Market Snapshot, 8:30 am CT (VIP) -- August 3, 2012

August 3, 2012 03:51 AM


Outside markets are positive on a better-than-expected monthly jobs report, which showed 163,000 non-farm payrolls were added in July (economists expected around 100,000 jobs to be added). The unemployment rate upticked from 8.2% in June to 8.3% last month.

September through May corn futures are 3 to 5 cents higher, with far-deferred contracts mostly 1 to 2 cents lower.

  • The U.S. dollar index is sharply weaker, which is supportive for the commodity markets this morning. Otherwise, there's little fresh news for the corn market to digest, with focus on position squaring ahead of the weekend.
  • Early buying is being limited by light rains moving across areas of the Corn Belt yesterday and forecasts for additional precip this weekend, although rains at this point would do little more slow early harvest which has begun in some of the worst-struck drought areas.


Soybean futures are 10 to 13 cents higher on supportive outside markets.

  • New-crop contracts are posting fresh session highs amid widespread commodity buying due to sharp dollar weakness. Traders' focus is on pre-weekend position squaring.
  • Traders are concerned weekend rains won't be widespread enough to benefit the soybean crop, which has begun its key pod-filling stage.
  • China sold all of its 400,907 metric tons (MT) of state soybean reserves up for auction at a record average price. This signals demand remains strong and traders expect more near-term purchases of US soybeans to be made despite historic prices.


Wheat futures at all three exchanges have moved to fresh session highs to post double-digit gains.

  • Weakness in the US dollar index is attracting fresh buying in the wheat pit this morning, as all signs point to strong demand for US wheat given tightening global supplies.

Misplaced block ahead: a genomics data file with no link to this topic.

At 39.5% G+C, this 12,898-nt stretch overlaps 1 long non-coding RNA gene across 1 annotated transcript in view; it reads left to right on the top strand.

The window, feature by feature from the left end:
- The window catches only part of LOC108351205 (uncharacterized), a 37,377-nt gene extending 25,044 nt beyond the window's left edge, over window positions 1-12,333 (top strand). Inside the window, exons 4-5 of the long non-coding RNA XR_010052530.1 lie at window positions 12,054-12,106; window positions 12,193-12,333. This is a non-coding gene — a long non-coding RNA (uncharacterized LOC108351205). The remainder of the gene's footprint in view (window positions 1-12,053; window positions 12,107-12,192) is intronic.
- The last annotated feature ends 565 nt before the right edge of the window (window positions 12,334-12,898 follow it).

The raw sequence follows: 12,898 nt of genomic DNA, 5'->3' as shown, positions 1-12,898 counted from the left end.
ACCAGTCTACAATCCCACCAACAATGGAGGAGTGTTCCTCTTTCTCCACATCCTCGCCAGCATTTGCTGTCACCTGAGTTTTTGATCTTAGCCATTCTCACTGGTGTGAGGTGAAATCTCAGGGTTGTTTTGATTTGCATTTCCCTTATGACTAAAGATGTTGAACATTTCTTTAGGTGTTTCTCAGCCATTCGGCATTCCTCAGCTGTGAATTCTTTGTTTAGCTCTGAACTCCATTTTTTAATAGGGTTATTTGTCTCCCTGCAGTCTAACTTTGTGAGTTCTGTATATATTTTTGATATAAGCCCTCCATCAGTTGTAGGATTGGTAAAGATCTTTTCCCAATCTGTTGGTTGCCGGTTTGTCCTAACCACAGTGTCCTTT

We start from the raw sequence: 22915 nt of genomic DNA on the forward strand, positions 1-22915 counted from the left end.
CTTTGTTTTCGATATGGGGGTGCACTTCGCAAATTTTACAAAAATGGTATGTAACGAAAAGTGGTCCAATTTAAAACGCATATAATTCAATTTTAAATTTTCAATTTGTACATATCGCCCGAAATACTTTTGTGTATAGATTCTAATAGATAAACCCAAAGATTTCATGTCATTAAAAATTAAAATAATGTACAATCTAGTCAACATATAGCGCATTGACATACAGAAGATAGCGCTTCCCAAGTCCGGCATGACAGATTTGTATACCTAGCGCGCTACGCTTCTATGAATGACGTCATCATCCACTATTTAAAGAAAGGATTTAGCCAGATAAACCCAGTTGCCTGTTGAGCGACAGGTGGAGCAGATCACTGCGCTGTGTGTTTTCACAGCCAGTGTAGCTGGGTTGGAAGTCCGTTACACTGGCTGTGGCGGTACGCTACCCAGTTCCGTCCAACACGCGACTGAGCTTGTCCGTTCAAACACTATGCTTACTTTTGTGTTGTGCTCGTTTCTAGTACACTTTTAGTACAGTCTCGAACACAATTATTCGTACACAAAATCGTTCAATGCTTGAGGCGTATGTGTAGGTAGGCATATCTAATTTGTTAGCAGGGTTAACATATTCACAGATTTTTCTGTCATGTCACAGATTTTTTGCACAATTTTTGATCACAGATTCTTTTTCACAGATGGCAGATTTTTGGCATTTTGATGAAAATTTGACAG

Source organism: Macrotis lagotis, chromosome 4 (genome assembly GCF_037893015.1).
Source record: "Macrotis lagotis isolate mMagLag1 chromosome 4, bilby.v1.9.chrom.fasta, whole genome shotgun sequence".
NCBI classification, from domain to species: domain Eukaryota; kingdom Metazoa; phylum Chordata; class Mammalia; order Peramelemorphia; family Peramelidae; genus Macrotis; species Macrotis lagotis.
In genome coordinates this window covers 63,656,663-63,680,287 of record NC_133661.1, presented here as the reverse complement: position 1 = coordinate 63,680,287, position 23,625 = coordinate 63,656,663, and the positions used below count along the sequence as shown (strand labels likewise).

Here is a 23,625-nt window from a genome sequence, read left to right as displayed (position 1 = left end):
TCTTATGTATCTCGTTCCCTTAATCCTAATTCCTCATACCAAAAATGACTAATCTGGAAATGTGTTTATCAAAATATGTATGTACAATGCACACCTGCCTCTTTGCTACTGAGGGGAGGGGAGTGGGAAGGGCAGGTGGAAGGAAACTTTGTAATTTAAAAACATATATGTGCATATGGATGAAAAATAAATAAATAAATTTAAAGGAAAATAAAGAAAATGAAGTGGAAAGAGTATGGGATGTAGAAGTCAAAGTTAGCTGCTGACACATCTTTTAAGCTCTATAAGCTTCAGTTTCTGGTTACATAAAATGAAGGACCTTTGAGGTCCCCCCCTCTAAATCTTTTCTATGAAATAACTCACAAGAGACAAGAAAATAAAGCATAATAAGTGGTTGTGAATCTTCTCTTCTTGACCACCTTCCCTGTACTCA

• September Chicago wheat is trading at around an 80-cent premium to September corn futures to keep wheat as a competitive source of feed.


Live cattle futures are called mixed, although firmer trade is possible on positive outside markets and higher cash cattle trade.

  • Yesterday's high-range close gives bulls the upper hand heading into this morning's open, with strength in the US stocks market in reaction to a better-than-feared jobs report expected to add to early strength.
  • Cash cattle trade is likely done after trade turned active at $118 to $119 in the Central and Southern Plains yesterday afternoon, which was up $3 to $4 from last week.


Lean hogs are called higher on short-covering and spillover from outside markets

  • Ideas yesterday's losses were overdone are expected to spur shot-covering this morning. Strength in outside market should also make it easier for hog futures to post an upside correction this morning.
  • But traders are comfortable with the discount contracts hold to the cash index, as traders expect sow liquidation to pose a burden as pork supplies increase seasonally this fall.
  • The cash hog market is called steady to $1 lower as packers are having no difficulty securing needed supplies.
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